The City of Davis adopted an innovative rate structure in 2012 to fund a new surface water supply project. The new framework, called “consumption-based fixed rate” or CBFR, originally was structured to provide a stable revenue source for recovering debt costs while allowing customers to reduce their bills when conserving. Instead of having a fixed, constant readiness to serve or demand charge, the summer demand charge would be recomputed each year by dividing the fixed debt service (about $10M per year) by the total summer usage of all customers. When a customer reduced their share of overall summer usage, their bill would go down. However, the total revenue would remain stable year to year because the summer demand charge would be recomputed to ensure meeting the overall revenue target. The CBFR mutated to a more standard fixed demand charge for various political and legal reasons and it lost some of its revenue stability features.
The City has faced several challenges to the water project and the rates. All had lost up until June 3 when Measure P passed by a small margin and rolled rates back to 2011. The Utility Rates Advisory Committee (URAC), of which I am a member, is redesigning rates on an accelerated schedule to ensure viability of the water project. The Measure P proponents missed several key facts in their arguments, so the URAC will need to ignore some of those errors. However, the most important factor in the defeat of the proposed water rates was in the lack of simple communication and understanding by the public. “CBFR” just doesn’t cut it as a simple saleable concept.
I believe that Davis needs to move toward a more efficient water pricing scheme that signals consumers when they should be using water given costs and environmental impacts. The first fairness criterion is that people should pay prices that best reflect the cost to serve them so there are no unjustified subsidies flowing among customers. The second fairness criterion is that those with less means can receive a subsidy from those with more if the subsidy can be structured to minimize misallocations of resources.
What doesn’t meet a fairness criterion is having everyone pay a single average annual price that doesn’t reflect how the cost of water varies over the year. Someone who uses the same amount of water year round should not pay the same average annual rate as someone who uses much more water during the summer, even if they use the same total amount for the year. There are several reasons for this.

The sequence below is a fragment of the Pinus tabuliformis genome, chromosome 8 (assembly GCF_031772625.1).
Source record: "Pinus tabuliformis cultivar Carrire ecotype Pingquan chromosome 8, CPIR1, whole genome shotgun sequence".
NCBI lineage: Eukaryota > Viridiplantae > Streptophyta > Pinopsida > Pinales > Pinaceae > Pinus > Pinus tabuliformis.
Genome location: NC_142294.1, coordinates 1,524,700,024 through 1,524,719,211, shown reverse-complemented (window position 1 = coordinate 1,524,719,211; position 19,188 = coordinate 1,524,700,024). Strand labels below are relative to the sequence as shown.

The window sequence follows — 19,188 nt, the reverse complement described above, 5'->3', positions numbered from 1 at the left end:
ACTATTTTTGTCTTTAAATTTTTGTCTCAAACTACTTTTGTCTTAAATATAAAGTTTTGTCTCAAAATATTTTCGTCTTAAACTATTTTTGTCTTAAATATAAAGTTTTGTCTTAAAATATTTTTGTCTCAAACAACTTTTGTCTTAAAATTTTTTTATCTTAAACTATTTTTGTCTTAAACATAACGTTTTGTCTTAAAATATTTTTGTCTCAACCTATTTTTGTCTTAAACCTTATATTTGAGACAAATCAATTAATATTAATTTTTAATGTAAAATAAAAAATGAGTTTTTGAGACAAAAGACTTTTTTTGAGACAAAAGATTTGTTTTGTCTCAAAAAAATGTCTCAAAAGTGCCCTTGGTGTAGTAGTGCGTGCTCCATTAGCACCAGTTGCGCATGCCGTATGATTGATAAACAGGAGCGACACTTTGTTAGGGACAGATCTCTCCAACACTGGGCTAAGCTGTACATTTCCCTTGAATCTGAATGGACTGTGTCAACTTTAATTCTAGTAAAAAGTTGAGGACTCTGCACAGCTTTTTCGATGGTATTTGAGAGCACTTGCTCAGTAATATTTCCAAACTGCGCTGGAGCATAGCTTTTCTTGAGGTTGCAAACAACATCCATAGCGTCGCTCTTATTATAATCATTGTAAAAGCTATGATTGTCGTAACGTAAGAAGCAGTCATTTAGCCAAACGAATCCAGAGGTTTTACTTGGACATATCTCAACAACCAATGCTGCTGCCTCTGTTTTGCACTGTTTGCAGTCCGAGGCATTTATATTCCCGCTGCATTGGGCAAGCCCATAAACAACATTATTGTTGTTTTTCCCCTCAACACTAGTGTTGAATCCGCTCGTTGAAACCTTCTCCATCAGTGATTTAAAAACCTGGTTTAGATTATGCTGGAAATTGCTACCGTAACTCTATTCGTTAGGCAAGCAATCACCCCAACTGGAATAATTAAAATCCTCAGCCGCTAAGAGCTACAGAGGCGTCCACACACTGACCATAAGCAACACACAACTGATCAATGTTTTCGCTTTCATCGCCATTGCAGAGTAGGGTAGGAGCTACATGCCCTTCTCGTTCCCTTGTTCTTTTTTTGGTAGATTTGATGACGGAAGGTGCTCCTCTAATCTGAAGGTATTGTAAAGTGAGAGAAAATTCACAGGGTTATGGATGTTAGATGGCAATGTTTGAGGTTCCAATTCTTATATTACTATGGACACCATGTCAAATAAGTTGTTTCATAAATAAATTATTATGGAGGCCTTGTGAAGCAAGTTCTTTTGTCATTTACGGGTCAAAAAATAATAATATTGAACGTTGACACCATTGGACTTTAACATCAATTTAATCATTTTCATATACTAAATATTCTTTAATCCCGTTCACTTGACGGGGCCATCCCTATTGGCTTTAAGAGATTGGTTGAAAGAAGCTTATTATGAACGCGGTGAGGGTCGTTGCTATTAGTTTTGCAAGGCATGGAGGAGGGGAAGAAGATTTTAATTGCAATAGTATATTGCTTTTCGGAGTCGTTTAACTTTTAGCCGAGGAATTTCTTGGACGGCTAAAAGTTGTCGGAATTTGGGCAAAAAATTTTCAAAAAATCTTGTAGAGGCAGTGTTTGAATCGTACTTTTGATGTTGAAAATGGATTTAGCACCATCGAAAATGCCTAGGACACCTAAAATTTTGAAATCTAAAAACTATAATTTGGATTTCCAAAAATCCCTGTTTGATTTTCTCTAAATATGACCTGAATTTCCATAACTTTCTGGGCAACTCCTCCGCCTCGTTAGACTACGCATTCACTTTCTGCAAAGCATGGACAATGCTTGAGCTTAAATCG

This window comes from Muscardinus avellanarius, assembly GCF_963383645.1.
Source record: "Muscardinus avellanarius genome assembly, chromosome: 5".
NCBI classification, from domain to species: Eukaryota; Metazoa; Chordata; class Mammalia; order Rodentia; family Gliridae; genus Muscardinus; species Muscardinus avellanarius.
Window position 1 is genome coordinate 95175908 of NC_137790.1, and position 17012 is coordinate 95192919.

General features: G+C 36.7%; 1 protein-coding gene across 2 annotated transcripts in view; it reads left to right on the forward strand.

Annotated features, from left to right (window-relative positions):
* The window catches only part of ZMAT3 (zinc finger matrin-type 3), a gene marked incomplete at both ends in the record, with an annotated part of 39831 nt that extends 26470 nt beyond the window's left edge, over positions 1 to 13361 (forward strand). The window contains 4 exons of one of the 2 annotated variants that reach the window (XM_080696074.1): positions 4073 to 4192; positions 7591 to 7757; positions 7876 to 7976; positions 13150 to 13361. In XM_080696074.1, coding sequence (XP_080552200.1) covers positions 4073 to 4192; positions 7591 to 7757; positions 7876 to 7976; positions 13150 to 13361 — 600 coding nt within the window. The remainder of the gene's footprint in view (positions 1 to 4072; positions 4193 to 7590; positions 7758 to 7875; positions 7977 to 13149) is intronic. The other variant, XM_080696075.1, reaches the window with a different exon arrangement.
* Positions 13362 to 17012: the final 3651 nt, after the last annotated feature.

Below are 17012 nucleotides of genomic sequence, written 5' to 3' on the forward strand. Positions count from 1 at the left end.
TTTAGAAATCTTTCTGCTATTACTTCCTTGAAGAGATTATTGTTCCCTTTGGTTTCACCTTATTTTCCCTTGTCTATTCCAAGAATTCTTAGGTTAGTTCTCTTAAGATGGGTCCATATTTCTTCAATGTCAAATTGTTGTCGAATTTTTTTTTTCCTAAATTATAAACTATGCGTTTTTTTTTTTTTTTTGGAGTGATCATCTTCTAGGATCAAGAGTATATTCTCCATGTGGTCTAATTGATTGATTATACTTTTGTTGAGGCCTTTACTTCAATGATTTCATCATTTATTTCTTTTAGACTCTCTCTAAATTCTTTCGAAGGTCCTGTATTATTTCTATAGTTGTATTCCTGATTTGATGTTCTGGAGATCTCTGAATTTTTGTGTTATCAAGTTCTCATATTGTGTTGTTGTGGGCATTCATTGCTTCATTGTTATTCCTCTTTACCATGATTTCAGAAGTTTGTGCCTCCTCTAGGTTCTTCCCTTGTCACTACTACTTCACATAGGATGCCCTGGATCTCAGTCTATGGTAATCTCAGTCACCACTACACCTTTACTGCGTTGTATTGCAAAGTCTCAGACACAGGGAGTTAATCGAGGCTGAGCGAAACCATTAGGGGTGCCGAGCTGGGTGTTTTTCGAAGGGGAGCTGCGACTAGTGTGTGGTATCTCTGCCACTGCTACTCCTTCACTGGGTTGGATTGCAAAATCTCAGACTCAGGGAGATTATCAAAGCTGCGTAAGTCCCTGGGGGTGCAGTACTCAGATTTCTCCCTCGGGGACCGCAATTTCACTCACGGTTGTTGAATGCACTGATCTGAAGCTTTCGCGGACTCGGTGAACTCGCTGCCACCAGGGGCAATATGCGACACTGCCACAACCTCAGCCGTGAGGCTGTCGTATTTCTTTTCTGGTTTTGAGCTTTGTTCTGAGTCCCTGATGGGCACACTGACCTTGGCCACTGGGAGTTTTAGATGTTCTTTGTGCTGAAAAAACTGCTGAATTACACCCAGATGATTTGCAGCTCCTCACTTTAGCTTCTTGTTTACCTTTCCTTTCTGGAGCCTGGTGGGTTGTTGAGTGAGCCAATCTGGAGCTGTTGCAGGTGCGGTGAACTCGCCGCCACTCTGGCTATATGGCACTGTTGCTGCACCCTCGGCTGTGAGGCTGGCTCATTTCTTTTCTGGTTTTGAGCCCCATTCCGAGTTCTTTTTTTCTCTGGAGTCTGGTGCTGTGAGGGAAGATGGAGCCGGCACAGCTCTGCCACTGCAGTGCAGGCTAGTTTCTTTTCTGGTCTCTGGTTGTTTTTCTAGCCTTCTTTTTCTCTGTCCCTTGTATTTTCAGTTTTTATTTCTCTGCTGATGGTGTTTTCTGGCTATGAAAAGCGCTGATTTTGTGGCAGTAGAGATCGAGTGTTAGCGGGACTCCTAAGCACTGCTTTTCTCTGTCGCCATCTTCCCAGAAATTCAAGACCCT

The most important centerpiece of the Woodland-Davis water project is the 10,000 acre-foot a year (or 3.25 billion gallons) water right acquired from Conaway Ranch. Based on terms of that agreement and depending on the period used to recover the investment, this water supply costs at least $0.50 per CCF. But the most important fact is that this cost is only for water delivered in the summer. The purchased water right only runs from April 1 to October 31. Water used in the winter is free. That means that customers using water in the summer should pay at least $0.50 per CCF more just to cover the ongoing costs of the water supply.
Further we need to consider how to allocate the costs of delivering that water to Davis. The reason why Sacramento River water is expensive in the summer and free in the winter is that water is scare and in high demand during the summer. How best to allocate costs when most of the demand happens over a short period can be best illustrated by looking at parking in downtown San Francisco. Parking structures are built with capacity to meet demand during work hours on weekdays. Work hour parking can cost upwards of $30 per day, but on a weekend night when the area is empty, parking typically costs $5. These rates are set by private operators who are recovering their investments as efficiently as they can.
For the same reason, Davis must recover most of its investment in the water conveyance facilities from summer users—the plant capacity was built to meet their demand. A plant built to an annual average capacity won’t be sufficient in August. The current rate structure properly recovers those costs from those individuals who create the need for such a large investment.
Fortunately, the second fairness criterion of reducing costs for those of lesser means can be met through higher summer pricing because they tend to live in multi-family dwellings or have lower irrigation needs.
Summer water bills could increase dramatically, but a solution is to create an Easy Pay plan where a large portion of the summer water bills are spread over a 12-month period. PG&E offers its Balanced Pay Plan to achieve the same ends. Customers should be placed in this bill payment plan on an opt-out basis, as that opt-in options are usually undersubscribed even when the opt-in benefits are large.
Robert Glennon refers to a provision in the SWRCB’s drought order that allows for “allocation based rate structures” that he then extends to discuss “tiered rate structures.” (http://www.sacbee.com/2014/08/24/6647989/sensible-tiered-water-rates-needed.html). As I discussed in my blog post, tiered rate structures have been shown to be no more effective than average rates to induce increases conservation. In addition, it’s not clear that tiered rates are useful in inducing different amounts of conservation in dry versus wet years. The answer to how to design the right mix of rates, that generally affect long term efforts, and resources to ride through drought conditions is a more complex problem that choosing a rate structure.
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